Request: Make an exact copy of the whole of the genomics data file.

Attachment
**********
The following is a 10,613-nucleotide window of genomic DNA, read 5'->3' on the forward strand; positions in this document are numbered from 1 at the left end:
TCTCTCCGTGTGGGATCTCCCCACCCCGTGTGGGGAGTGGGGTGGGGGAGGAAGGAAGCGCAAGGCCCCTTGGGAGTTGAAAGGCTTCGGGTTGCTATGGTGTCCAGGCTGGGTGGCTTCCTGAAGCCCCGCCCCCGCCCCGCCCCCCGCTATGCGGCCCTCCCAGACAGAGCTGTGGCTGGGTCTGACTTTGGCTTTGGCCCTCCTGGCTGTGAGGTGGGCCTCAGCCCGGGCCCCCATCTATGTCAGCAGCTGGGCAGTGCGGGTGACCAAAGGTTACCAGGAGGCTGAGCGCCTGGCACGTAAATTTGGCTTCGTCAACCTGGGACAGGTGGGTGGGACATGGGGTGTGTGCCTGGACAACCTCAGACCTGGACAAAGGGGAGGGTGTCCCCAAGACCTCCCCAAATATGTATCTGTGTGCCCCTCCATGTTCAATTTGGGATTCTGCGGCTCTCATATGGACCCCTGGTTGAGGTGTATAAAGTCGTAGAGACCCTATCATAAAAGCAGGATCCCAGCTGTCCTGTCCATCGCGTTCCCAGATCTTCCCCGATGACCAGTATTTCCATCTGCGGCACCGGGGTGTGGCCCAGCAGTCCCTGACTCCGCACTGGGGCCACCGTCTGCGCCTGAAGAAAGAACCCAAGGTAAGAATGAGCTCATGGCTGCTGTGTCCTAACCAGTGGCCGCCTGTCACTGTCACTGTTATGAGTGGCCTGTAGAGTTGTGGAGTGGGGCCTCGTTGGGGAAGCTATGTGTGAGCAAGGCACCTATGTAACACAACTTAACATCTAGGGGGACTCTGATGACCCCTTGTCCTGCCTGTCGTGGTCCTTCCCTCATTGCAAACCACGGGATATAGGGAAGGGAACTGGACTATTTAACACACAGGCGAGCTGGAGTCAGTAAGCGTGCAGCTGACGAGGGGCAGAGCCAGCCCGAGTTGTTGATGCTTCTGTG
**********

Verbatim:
The following is a 10,613-nucleotide window of genomic DNA, read 5'->3' on the forward strand; positions in this document are numbered from 1 at the left end:
TCTCTCCGTGTGGGATCTCCCCACCCCGTGTGGGGAGTGGGGTGGGGGAGGAAGGAAGCGCAAGGCCCCTTGGGAGTTGAAAGGCTTCGGGTTGCTATGGTGTCCAGGCTGGGTGGCTTCCTGAAGCCCCGCCCCCGCCCCGCCCCCCGCTATGCGGCCCTCCCAGACAGAGCTGTGGCTGGGTCTGACTTTGGCTTTGGCCCTCCTGGCTGTGAGGTGGGCCTCAGCCCGGGCCCCCATCTATGTCAGCAGCTGGGCAGTGCGGGTGACCAAAGGTTACCAGGAGGCTGAGCGCCTGGCACGTAAATTTGGCTTCGTCAACCTGGGACAGGTGGGTGGGACATGGGGTGTGTGCCTGGACAACCTCAGACCTGGACAAAGGGGAGGGTGTCCCCAAGACCTCCCCAAATATGTATCTGTGTGCCCCTCCATGTTCAATTTGGGATTCTGCGGCTCTCATATGGACCCCTGGTTGAGGTGTATAAAGTCGTAGAGACCCTATCATAAAAGCAGGATCCCAGCTGTCCTGTCCATCGCGTTCCCAGATCTTCCCCGATGACCAGTATTTCCATCTGCGGCACCGGGGTGTGGCCCAGCAGTCCCTGACTCCGCACTGGGGCCACCGTCTGCGCCTGAAGAAAGAACCCAAGGTAAGAATGAGCTCATGGCTGCTGTGTCCTAACCAGTGGCCGCCTGTCACTGTCACTGTTATGAGTGGCCTGTAGAGTTGTGGAGTGGGGCCTCGTTGGGGAAGCTATGTGTGAGCAAGGCACCTATGTAACACAACTTAACATCTAGGGGGACTCTGATGACCCCTTGTCCTGCCTGTCGTGGTCCTTCCCTCATTGCAAACCACGGGATATAGGGAAGGGAACTGGACTATTTAACACACAGGCGAGCTGGAGTCAGTAAGCGTGCAGCTGACGAGGGGCAGAGCCAGCCCGAGTTGTTGATGCTTCTGTG